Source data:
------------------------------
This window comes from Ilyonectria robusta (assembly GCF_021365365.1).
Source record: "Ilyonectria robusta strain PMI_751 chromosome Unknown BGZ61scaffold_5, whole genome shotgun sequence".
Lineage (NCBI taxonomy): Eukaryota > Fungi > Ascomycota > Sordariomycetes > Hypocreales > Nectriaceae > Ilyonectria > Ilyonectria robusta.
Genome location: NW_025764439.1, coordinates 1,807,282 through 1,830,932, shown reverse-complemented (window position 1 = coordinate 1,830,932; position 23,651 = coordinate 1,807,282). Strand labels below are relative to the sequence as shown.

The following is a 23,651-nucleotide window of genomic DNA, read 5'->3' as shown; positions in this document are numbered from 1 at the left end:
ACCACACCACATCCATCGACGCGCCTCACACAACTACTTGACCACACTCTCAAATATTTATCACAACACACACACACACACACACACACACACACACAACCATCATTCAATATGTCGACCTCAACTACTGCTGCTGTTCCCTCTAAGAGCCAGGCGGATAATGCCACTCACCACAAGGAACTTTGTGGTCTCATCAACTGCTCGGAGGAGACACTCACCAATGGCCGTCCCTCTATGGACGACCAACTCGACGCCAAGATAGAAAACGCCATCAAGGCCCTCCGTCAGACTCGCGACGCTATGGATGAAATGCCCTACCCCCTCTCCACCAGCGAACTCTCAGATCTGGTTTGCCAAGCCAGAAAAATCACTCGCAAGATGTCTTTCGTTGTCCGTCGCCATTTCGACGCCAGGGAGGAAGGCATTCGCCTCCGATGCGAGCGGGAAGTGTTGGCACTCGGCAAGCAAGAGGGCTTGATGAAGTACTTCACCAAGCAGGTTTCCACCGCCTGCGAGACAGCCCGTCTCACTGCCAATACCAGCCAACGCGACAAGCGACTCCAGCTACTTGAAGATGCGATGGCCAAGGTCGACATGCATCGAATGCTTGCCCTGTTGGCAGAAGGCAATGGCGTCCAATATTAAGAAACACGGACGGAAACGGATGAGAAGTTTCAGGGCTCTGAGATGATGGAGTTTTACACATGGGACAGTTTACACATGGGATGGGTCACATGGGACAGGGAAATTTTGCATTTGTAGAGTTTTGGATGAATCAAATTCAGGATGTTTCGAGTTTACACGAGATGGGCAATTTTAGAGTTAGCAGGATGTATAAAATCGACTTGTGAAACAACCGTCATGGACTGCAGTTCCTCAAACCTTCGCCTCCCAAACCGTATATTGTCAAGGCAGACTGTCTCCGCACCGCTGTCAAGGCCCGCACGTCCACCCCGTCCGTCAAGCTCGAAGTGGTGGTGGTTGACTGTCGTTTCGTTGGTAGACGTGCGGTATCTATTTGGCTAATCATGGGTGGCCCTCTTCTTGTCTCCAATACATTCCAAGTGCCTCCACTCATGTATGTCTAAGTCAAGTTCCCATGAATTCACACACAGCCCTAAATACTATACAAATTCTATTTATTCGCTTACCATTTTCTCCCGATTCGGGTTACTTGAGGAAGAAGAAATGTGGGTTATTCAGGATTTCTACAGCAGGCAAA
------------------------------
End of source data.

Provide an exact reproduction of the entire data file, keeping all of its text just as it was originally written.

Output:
This window comes from Ilyonectria robusta (assembly GCF_021365365.1).
Source record: "Ilyonectria robusta strain PMI_751 chromosome Unknown BGZ61scaffold_5, whole genome shotgun sequence".
Lineage (NCBI taxonomy): Eukaryota > Fungi > Ascomycota > Sordariomycetes > Hypocreales > Nectriaceae > Ilyonectria > Ilyonectria robusta.
Genome location: NW_025764439.1, coordinates 1,807,282 through 1,830,932, shown reverse-complemented (window position 1 = coordinate 1,830,932; position 23,651 = coordinate 1,807,282). Strand labels below are relative to the sequence as shown.

The following is a 23,651-nucleotide window of genomic DNA, read 5'->3' as shown; positions in this document are numbered from 1 at the left end:
ACCACACCACATCCATCGACGCGCCTCACACAACTACTTGACCACACTCTCAAATATTTATCACAACACACACACACACACACACACACACACACACAACCATCATTCAATATGTCGACCTCAACTACTGCTGCTGTTCCCTCTAAGAGCCAGGCGGATAATGCCACTCACCACAAGGAACTTTGTGGTCTCATCAACTGCTCGGAGGAGACACTCACCAATGGCCGTCCCTCTATGGACGACCAACTCGACGCCAAGATAGAAAACGCCATCAAGGCCCTCCGTCAGACTCGCGACGCTATGGATGAAATGCCCTACCCCCTCTCCACCAGCGAACTCTCAGATCTGGTTTGCCAAGCCAGAAAAATCACTCGCAAGATGTCTTTCGTTGTCCGTCGCCATTTCGACGCCAGGGAGGAAGGCATTCGCCTCCGATGCGAGCGGGAAGTGTTGGCACTCGGCAAGCAAGAGGGCTTGATGAAGTACTTCACCAAGCAGGTTTCCACCGCCTGCGAGACAGCCCGTCTCACTGCCAATACCAGCCAACGCGACAAGCGACTCCAGCTACTTGAAGATGCGATGGCCAAGGTCGACATGCATCGAATGCTTGCCCTGTTGGCAGAAGGCAATGGCGTCCAATATTAAGAAACACGGACGGAAACGGATGAGAAGTTTCAGGGCTCTGAGATGATGGAGTTTTACACATGGGACAGTTTACACATGGGATGGGTCACATGGGACAGGGAAATTTTGCATTTGTAGAGTTTTGGATGAATCAAATTCAGGATGTTTCGAGTTTACACGAGATGGGCAATTTTAGAGTTAGCAGGATGTATAAAATCGACTTGTGAAACAACCGTCATGGACTGCAGTTCCTCAAACCTTCGCCTCCCAAACCGTATATTGTCAAGGCAGACTGTCTCCGCACCGCTGTCAAGGCCCGCACGTCCACCCCGTCCGTCAAGCTCGAAGTGGTGGTGGTTGACTGTCGTTTCGTTGGTAGACGTGCGGTATCTATTTGGCTAATCATGGGTGGCCCTCTTCTTGTCTCCAATACATTCCAAGTGCCTCCACTCATGTATGTCTAAGTCAAGTTCCCATGAATTCACACACAGCCCTAAATACTATACAAATTCTATTTATTCGCTTACCATTTTCTCCCGATTCGGGTTACTTGAGGAAGAAGAAATGTGGGTTATTCAGGATTTCTACAGCAGGCAAA